This seems like a very mild version of the principle. Suppose that you are an American employer and can hire an American worker who can do the job that you need done, and do it well, for a wage you can easily afford. Is it legitimate for you to have some preference, any at all, for that arrangement as opposed to hiring a non-American from abroad, bringing him here, and giving him the job? To put the matter no higher, it is a good deal more efficient for everyone involved to hire the person who is already here. It can also increase community cohesion by keeping people who already live here employed rather than leaving them to become a burden on the surrounding community. And, if your business is located in America, you have a stake in having stable, law-abiding, employed communities surrounding your businesses.
Or consider governments. It doesn't seem like a terribly radical form of nationalism to say something like this:
The government of the State of Michigan has more of a duty to consider the well-being of an unemployed former auto worker in Detroit than of a Syrian in a refugee camp in Greece.Having a strong libertarian streak in me, I'm inclined to think that the attention of government is more often a curse than a blessing, but it is possible to think of some concrete circumstances to which this principle might apply. For example, it would seem to follow from this principle that the State of Michigan should be quicker to spend its scarce tax dollars to retrain the former auto worker than to relocate the Syrian refugee to the United States!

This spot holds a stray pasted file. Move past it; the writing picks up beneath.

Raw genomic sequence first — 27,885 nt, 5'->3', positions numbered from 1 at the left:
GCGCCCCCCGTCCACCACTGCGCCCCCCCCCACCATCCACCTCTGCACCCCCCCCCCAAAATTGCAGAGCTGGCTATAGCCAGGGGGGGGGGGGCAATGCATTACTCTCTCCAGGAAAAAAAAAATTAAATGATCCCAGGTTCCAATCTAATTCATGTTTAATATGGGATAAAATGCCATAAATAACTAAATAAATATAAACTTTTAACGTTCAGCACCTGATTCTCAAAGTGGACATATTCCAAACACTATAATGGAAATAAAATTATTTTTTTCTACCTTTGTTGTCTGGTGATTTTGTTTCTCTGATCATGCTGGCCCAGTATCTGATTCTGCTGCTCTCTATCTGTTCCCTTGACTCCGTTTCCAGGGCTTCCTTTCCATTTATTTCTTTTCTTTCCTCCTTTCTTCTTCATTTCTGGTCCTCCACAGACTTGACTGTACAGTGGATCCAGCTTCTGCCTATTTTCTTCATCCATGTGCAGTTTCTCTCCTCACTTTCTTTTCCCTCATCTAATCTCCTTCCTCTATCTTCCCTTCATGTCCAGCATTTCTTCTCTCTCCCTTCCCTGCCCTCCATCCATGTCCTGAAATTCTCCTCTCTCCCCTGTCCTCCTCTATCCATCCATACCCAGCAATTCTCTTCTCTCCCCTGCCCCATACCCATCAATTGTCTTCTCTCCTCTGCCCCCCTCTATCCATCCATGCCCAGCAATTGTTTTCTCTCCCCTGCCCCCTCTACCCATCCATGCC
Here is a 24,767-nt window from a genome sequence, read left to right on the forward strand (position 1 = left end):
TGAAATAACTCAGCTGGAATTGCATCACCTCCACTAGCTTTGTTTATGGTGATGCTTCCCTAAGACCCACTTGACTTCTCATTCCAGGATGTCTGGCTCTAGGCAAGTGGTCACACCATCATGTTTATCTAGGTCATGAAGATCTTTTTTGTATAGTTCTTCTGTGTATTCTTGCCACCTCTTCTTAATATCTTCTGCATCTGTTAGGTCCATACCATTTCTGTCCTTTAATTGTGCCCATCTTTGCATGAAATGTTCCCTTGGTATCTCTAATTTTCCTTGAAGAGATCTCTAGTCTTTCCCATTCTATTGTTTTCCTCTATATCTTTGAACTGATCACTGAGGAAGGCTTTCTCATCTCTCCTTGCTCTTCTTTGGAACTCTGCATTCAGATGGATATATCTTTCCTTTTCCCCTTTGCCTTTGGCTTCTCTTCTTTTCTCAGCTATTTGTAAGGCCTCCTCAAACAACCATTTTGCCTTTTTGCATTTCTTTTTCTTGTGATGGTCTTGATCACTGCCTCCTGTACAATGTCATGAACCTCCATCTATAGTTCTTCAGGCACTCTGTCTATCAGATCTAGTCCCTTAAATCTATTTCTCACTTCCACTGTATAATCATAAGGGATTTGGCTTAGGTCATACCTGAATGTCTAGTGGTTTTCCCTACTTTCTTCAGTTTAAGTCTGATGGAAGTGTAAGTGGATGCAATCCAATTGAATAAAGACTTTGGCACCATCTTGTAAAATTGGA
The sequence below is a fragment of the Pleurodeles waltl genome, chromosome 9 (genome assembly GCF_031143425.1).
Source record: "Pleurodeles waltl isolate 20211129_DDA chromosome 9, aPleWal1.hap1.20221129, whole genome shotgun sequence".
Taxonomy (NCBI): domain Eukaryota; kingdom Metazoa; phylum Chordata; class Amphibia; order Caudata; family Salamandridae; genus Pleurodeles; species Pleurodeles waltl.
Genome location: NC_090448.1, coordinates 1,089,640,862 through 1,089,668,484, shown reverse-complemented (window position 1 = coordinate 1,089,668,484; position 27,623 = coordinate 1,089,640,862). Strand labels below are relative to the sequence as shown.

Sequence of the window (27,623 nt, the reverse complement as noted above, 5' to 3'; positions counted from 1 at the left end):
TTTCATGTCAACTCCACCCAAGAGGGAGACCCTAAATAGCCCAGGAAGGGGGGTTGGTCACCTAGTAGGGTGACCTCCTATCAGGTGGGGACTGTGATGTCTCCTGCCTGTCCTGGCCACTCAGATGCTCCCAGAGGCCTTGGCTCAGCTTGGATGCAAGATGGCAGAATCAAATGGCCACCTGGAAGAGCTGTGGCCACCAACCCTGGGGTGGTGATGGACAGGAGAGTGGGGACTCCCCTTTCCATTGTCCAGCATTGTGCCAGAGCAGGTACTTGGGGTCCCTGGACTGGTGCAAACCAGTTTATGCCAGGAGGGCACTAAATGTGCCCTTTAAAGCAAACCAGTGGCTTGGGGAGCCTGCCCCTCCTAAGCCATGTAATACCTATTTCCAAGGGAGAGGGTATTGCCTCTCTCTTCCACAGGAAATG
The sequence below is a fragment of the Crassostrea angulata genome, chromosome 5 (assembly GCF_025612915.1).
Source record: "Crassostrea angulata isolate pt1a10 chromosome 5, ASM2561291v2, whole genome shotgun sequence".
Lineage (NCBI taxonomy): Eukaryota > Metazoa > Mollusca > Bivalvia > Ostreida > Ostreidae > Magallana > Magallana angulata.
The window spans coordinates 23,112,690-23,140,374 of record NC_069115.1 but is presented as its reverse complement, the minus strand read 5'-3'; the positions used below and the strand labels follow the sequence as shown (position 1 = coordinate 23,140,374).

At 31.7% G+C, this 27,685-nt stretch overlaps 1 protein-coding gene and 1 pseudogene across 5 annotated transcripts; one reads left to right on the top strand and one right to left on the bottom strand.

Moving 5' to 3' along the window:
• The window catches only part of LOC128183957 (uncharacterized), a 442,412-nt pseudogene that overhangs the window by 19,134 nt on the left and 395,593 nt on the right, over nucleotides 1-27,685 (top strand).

When it comes to employment policy, all of this gets very murky. What if the American would-be employee is entitlement-minded and demanding while the would-be (but legal) foreign employee is well-mannered and willing to take a lower (but still legal) wage? All else is rarely equal, and I am not advocating the mindless idea that any employer who prefers to hire a hard-working, mannerly Mexican over a mouthy, difficult American citizen is automatically a greedy, exploitative capitalist. I also tend to think (which makes the Buchananites foam at the mouth) that American unions are to blame for a lot of American unemployment and that carrots are better than sticks at bringing jobs back to America. What if government rewarded employers for certifiably employing American workers rather than punishing (with tariffs, etc.,) those who flee over-regulation for off-shore manufacturing? What about bringing American jobs back by weakening the power of unions and the NRLB?